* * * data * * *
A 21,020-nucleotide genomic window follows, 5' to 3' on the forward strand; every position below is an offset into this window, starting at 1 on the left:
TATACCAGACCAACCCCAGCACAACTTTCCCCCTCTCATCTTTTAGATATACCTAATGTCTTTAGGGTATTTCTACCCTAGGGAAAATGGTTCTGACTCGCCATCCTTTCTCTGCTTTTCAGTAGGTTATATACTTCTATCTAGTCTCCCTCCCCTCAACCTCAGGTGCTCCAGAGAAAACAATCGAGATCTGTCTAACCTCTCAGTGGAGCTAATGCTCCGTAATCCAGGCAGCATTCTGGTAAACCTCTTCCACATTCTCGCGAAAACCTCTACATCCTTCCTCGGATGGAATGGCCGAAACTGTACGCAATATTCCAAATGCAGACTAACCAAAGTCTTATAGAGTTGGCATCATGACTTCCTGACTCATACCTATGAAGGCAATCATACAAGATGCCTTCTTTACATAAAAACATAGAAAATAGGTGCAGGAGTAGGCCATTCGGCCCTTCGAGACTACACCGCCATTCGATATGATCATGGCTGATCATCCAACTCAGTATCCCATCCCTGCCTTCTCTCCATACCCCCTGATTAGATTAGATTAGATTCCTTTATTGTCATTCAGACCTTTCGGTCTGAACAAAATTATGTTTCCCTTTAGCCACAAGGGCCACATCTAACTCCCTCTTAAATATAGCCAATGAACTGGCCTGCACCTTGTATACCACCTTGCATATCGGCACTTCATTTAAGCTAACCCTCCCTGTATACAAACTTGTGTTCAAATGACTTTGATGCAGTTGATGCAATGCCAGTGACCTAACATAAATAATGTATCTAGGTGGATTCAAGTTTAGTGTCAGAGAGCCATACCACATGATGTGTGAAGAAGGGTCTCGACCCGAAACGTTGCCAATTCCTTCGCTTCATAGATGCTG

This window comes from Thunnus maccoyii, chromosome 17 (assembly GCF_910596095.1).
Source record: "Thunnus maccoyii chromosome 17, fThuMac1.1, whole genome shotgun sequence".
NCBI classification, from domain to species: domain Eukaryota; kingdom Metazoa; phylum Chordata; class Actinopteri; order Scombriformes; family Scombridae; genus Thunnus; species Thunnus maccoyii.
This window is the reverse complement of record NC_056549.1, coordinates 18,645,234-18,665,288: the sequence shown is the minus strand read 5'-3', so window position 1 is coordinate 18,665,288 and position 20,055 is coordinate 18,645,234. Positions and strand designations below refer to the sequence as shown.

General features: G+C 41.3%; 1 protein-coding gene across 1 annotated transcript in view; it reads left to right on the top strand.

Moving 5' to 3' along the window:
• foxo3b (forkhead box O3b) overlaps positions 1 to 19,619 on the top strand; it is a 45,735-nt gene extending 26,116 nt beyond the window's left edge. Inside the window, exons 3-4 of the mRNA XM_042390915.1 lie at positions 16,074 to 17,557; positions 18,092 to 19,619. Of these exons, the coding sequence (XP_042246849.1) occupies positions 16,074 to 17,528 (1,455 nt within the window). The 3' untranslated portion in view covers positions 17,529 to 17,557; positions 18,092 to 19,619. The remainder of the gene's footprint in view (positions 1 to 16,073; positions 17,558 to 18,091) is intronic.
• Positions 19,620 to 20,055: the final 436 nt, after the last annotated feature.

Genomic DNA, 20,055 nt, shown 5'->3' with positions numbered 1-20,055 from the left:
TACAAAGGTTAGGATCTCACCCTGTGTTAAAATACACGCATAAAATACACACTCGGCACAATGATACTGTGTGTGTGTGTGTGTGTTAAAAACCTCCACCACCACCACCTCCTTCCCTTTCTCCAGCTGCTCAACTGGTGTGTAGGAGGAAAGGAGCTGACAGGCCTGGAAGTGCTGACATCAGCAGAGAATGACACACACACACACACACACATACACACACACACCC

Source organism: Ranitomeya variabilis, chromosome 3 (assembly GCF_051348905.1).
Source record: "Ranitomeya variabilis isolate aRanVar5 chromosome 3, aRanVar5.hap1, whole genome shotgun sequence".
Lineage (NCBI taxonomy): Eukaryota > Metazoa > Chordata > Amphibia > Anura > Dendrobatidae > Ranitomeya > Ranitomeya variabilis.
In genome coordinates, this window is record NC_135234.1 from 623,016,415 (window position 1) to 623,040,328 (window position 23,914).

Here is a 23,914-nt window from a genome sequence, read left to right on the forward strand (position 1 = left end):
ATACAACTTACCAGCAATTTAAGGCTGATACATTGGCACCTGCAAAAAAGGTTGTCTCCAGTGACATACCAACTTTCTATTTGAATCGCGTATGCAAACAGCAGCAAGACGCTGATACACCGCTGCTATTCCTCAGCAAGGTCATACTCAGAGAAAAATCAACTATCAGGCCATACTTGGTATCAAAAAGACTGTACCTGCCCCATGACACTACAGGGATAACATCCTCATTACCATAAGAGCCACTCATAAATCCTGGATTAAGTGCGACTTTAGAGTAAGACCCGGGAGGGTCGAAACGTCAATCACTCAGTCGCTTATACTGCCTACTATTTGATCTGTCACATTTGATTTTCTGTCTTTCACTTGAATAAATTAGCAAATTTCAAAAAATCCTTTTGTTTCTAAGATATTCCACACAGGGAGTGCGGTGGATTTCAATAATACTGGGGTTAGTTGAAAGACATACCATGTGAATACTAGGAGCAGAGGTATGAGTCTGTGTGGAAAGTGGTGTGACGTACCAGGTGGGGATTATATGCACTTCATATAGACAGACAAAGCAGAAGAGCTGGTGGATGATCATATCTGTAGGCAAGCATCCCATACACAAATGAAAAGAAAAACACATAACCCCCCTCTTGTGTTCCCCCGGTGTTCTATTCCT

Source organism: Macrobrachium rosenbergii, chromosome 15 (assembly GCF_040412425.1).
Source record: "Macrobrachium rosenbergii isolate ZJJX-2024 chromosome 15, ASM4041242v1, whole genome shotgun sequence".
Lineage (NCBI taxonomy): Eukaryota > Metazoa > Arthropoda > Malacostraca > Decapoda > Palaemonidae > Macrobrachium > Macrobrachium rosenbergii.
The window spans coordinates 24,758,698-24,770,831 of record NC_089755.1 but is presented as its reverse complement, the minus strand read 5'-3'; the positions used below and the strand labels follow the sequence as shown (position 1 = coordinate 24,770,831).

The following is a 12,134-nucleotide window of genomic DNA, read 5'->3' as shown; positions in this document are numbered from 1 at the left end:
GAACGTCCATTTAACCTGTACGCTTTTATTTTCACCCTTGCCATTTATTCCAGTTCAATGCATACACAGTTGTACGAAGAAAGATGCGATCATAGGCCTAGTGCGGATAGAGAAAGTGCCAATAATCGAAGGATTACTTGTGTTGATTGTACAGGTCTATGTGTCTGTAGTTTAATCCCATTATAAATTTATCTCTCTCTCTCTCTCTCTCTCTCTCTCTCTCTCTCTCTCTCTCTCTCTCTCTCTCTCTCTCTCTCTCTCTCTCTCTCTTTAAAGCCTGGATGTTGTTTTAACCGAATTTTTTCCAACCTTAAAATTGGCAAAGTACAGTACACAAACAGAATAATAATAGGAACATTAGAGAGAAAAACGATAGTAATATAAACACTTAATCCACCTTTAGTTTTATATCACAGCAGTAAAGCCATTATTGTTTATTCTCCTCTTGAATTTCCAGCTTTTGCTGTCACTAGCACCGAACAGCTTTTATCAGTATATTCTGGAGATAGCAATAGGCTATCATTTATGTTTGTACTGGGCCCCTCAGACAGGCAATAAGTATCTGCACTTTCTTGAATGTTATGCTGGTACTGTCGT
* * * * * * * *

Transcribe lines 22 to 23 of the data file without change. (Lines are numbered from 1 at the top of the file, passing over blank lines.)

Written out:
The window spans coordinates 24,758,698-24,770,831 of record NC_089755.1 but is presented as its reverse complement, the minus strand read 5'-3'; the positions used below and the strand labels follow the sequence as shown (position 1 = coordinate 24,770,831).

The following is a 12,134-nucleotide window of genomic DNA, read 5'->3' as shown; positions in this document are numbered from 1 at the left end: